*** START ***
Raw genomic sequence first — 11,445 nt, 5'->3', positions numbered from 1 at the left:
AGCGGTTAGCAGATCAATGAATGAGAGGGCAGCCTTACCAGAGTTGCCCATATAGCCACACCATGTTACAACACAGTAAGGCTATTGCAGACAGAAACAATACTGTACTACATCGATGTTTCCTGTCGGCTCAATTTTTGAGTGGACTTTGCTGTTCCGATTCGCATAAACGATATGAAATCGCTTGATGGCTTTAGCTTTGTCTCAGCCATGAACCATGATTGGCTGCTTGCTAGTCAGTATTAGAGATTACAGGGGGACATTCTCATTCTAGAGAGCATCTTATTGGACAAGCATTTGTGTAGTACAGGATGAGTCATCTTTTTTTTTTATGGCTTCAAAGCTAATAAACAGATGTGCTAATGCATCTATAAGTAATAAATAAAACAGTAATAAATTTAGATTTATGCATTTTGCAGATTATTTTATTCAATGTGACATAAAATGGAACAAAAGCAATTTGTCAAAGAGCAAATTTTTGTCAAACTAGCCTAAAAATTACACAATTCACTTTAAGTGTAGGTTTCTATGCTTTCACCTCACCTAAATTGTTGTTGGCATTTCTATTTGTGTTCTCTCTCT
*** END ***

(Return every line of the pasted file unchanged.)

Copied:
Raw genomic sequence first — 11,445 nt, 5'->3', positions numbered from 1 at the left:
AGCGGTTAGCAGATCAATGAATGAGAGGGCAGCCTTACCAGAGTTGCCCATATAGCCACACCATGTTACAACACAGTAAGGCTATTGCAGACAGAAACAATACTGTACTACATCGATGTTTCCTGTCGGCTCAATTTTTGAGTGGACTTTGCTGTTCCGATTCGCATAAACGATATGAAATCGCTTGATGGCTTTAGCTTTGTCTCAGCCATGAACCATGATTGGCTGCTTGCTAGTCAGTATTAGAGATTACAGGGGGACATTCTCATTCTAGAGAGCATCTTATTGGACAAGCATTTGTGTAGTACAGGATGAGTCATCTTTTTTTTTTATGGCTTCAAAGCTAATAAACAGATGTGCTAATGCATCTATAAGTAATAAATAAAACAGTAATAAATTTAGATTTATGCATTTTGCAGATTATTTTATTCAATGTGACATAAAATGGAACAAAAGCAATTTGTCAAAGAGCAAATTTTTGTCAAACTAGCCTAAAAATTACACAATTCACTTTAAGTGTAGGTTTCTATGCTTTCACCTCACCTAAATTGTTGTTGGCATTTCTATTTGTGTTCTCTCTCT